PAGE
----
Some observers comment on how bouncy and self-confident the foreign vice-chancellors are compared with the British variety. Were they able to wow their selection committees as a result? And did they benefit from growing up in more egalitarian surroundings than those of 1950s Britain? Sir George Bain, of Queen's Belfast, certainly believes that it helped to have been educated at non-selective state schools in Canada. "Perhaps those of us coming from the colonies were more classless and had a better social manner," he says.

Professor Graham Upton, vice-chancellor of Oxford Brookes University, who grew up in Australia, thinks that antipodean vice-chancellors might have a tougher streak and perhaps be more ambitious than those from the UK. Whatever the reason, British higher education has become more international recently, and the vice-chancellors are reflecting that trend. A system that a generation ago was relatively complacent and inward-looking has become positively interested in the outside world.

l.hodges@independent.co.uk

Sport
Premier League Live
footballLIVE Follow all the Premier League action as it happens
News
The slice of Prince Charles and Princess Diana's wedding cake and the original box from 29 July 1981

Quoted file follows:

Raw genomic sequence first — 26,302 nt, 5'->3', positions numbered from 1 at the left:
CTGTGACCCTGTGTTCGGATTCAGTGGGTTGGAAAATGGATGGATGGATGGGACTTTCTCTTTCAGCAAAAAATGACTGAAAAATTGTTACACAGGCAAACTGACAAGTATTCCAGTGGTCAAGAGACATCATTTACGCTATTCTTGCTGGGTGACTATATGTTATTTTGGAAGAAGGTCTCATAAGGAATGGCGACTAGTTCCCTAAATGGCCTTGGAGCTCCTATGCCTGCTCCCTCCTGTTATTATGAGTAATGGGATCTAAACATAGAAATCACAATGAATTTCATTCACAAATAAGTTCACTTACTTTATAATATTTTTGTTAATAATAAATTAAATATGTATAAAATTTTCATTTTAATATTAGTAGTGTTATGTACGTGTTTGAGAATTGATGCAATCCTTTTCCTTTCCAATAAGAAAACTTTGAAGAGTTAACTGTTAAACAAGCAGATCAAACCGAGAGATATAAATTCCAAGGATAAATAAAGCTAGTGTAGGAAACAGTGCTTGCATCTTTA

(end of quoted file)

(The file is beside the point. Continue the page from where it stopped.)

newsPiece of Charles and Diana's wedding cake sold at auction in US
Life and Style
3D printed bump keys can access almost any lock
gadgets + echSoftware needs photo of lock and not much more
News
James Argent from Towie is missing, police say
peopleTV star had been reported missing
PROMOTED VIDEO
Have you tried new the Independent Digital Edition apps?
News
ebooksAn evocation of the conflict through the eyes of those who lived through it
Arts and Entertainment
Gregg Wallace in Summer's Supermarket Secrets
tv All of this year's 15 contestants have now been named
News
i100(and it's got nothing to do with the Great British Bake Off)
Arts and Entertainment
Inside the gallery at Frederick Bremer School in Walthamstow
tvSimon Usborne goes behind the scenes to watch the latest series
Life and Style
A picture taken on January 12, 2011 shows sex shops at the Paris district of Pigalle.
newsThe industry's trade body issued the moratorium on Friday
Arts and Entertainment
Could we see Iain back in the Bake Off tent next week?
tv Contestant teased Newsnight viewers on potential reappearance
Life and Style
Silvia says of her famous creation: 'I never stopped wearing it. Because I like to wear things when they are off the radar'